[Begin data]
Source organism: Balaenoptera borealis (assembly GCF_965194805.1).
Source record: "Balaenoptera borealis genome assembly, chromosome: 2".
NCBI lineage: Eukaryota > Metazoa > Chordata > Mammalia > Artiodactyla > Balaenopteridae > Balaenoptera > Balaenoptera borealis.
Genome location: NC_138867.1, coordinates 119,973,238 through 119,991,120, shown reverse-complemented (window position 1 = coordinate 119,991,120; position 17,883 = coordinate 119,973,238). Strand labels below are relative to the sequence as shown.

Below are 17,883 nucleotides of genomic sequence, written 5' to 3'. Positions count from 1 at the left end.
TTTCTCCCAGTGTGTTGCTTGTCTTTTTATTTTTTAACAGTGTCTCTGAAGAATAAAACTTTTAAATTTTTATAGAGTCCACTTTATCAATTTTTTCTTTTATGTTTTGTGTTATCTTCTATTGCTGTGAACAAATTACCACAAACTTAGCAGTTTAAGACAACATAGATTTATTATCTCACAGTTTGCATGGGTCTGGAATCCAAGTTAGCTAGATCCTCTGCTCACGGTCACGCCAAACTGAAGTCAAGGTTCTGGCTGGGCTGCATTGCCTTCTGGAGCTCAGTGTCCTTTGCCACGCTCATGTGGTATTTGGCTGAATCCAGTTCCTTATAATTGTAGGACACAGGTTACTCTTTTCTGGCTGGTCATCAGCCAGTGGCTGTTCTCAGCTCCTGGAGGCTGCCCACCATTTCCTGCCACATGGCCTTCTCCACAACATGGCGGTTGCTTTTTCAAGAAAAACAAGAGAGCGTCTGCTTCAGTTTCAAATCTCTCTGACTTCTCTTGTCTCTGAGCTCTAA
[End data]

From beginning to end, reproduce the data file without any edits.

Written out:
Source organism: Balaenoptera borealis (assembly GCF_965194805.1).
Source record: "Balaenoptera borealis genome assembly, chromosome: 2".
NCBI lineage: Eukaryota > Metazoa > Chordata > Mammalia > Artiodactyla > Balaenopteridae > Balaenoptera > Balaenoptera borealis.
Genome location: NC_138867.1, coordinates 119,973,238 through 119,991,120, shown reverse-complemented (window position 1 = coordinate 119,991,120; position 17,883 = coordinate 119,973,238). Strand labels below are relative to the sequence as shown.

Below are 17,883 nucleotides of genomic sequence, written 5' to 3'. Positions count from 1 at the left end.
TTTCTCCCAGTGTGTTGCTTGTCTTTTTATTTTTTAACAGTGTCTCTGAAGAATAAAACTTTTAAATTTTTATAGAGTCCACTTTATCAATTTTTTCTTTTATGTTTTGTGTTATCTTCTATTGCTGTGAACAAATTACCACAAACTTAGCAGTTTAAGACAACATAGATTTATTATCTCACAGTTTGCATGGGTCTGGAATCCAAGTTAGCTAGATCCTCTGCTCACGGTCACGCCAAACTGAAGTCAAGGTTCTGGCTGGGCTGCATTGCCTTCTGGAGCTCAGTGTCCTTTGCCACGCTCATGTGGTATTTGGCTGAATCCAGTTCCTTATAATTGTAGGACACAGGTTACTCTTTTCTGGCTGGTCATCAGCCAGTGGCTGTTCTCAGCTCCTGGAGGCTGCCCACCATTTCCTGCCACATGGCCTTCTCCACAACATGGCGGTTGCTTTTTCAAGAAAAACAAGAGAGCGTCTGCTTCAGTTTCAAATCTCTCTGACTTCTCTTGTCTCTGAGCTCTAA